In his painting “An Allegory of Prudence,” the 16th-century Venetian artist Titian portrayed Prudence as a man with three heads. One head was of a youth facing the future, another of a mature man eyeing the present, and the third, a wise old man gazing at the past. Over their heads Titian wrote a Latin phrase that means, “From the example of the past, the man of the present acts prudently so as not to imperil the future.”
An art enthusiast displayed on the walls of his office a collection of etchings, including one of the Leaning Tower of Pisa. Every morning he noticed it was crooked, so he straightened it. Finally one evening he asked the cleaning woman if she was responsible for moving the picture each night. “Why, yes,” she said, “I have to hang it crooked to make the tower straight!”
Hikers in California’s Sierra Mountains are surprised to encounter 10-foot-high fences with barbed wire stretched around the top. What do they see inside the fence-surrounded enclosures? Some vital communication equipment like a radio tower? No, they see only a few gnarled trees, maybe just a twisted stump with a few needles.
The night of Jesus’ birth was exciting for Mary and Joseph. There before their eyes was the miracle baby whose coming into the world had been announced by an angel. The shepherds too saw and heard a “multitude of the heavenly host” praising God and heralding His birth (Lk. 2:13). How thrilling!
It was the night before Christmas in 1870. French and German armies faced each other on the field of battle in the Franco-Prussian War. A French soldier started walking toward the German lines. His comrades watched breathlessly, expecting to hear at any instant the crack of a rifle that would end his life. As he neared the enemy lines, he stopped and began singing, “Noel, noel! Noel, noel! Born is the King of Israel!” No shot rang out.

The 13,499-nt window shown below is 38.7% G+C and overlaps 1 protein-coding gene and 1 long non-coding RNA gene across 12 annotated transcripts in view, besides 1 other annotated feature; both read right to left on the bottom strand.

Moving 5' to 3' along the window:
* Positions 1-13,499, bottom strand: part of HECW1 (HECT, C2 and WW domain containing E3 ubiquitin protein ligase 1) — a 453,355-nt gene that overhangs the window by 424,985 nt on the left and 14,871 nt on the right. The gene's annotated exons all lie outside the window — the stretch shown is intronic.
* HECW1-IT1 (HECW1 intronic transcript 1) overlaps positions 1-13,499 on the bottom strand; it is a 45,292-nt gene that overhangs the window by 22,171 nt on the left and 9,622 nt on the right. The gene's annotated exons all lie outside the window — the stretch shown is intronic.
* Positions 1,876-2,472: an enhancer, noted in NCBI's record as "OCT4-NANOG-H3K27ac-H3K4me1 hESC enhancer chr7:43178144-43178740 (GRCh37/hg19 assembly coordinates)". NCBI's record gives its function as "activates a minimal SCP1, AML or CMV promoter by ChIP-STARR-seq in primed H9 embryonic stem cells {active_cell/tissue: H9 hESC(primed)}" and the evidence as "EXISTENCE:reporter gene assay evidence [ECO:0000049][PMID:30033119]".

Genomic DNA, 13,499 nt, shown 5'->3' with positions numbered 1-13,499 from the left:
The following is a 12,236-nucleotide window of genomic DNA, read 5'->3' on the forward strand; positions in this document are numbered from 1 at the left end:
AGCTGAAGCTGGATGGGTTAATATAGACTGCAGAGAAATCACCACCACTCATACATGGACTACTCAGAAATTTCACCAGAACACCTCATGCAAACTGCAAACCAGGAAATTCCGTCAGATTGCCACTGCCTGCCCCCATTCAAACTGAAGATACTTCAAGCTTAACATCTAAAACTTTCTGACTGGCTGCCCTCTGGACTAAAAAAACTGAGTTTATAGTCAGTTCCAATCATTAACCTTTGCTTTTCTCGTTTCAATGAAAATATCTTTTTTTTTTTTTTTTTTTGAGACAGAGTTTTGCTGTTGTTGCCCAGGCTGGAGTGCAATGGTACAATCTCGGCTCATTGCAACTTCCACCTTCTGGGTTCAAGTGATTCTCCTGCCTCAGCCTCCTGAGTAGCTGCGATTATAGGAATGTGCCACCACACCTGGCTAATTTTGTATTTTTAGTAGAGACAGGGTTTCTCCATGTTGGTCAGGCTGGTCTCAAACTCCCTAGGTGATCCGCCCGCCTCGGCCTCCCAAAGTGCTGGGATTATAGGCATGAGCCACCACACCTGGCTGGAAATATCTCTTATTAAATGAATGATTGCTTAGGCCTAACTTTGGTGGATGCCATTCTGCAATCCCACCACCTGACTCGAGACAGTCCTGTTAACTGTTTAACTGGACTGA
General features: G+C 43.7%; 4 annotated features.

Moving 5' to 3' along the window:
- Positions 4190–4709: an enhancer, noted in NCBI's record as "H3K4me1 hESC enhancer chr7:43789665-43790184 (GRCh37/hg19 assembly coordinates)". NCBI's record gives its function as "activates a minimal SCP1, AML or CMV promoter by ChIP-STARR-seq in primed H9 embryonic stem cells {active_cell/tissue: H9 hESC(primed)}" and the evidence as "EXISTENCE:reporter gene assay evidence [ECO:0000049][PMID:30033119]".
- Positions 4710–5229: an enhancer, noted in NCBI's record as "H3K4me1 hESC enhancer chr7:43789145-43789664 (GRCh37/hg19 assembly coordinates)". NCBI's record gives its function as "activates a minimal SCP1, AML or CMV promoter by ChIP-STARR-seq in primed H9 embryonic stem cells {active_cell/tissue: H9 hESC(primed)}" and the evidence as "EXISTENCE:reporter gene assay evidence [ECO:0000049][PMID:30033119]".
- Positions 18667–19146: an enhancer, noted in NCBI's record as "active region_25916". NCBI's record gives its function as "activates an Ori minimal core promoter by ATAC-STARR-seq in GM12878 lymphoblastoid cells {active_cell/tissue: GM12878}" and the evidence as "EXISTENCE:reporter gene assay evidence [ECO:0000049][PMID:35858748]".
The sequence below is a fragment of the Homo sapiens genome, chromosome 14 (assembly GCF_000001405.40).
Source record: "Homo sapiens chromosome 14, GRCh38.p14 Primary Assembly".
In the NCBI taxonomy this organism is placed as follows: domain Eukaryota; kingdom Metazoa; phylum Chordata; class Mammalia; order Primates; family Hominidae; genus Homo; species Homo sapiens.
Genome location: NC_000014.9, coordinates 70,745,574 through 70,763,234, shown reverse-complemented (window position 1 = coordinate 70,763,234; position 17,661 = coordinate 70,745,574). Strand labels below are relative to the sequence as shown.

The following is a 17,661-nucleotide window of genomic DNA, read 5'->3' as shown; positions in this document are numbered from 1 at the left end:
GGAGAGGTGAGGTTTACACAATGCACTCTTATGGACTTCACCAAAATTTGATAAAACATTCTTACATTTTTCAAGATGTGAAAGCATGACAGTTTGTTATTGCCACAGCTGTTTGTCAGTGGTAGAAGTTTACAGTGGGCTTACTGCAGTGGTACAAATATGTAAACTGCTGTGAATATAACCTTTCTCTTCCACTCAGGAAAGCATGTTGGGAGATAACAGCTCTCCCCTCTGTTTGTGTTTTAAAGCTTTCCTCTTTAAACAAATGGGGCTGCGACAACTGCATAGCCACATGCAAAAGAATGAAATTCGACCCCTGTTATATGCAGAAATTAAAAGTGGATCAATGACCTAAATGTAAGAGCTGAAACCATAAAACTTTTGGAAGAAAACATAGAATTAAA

Mr. Brown was driving his car in an unfamiliar city and was having trouble finding a certain address. So he stopped and asked a pedestrian how to get to his desired destination. The man replied, “Well, let’s see. Go two blocks north, turn right, proceed six blocks, and—wait, no—go four blocks south to the first light. Turn right and stay on—no, that won’t work either. Just turn at the corner and go west—no, that won’t do. The new interstate is going through there.” The man finally blurted out, “I’m sorry, Mister. I guess you just can’t get there from here!”
Many Christians do a lot of complaining about Christmas. “Too commercial,” they say. “It has pagan origins. We’ve got to put Christ back into Christmas.” The only thing they haven’t said is, “Bah! Humbug!”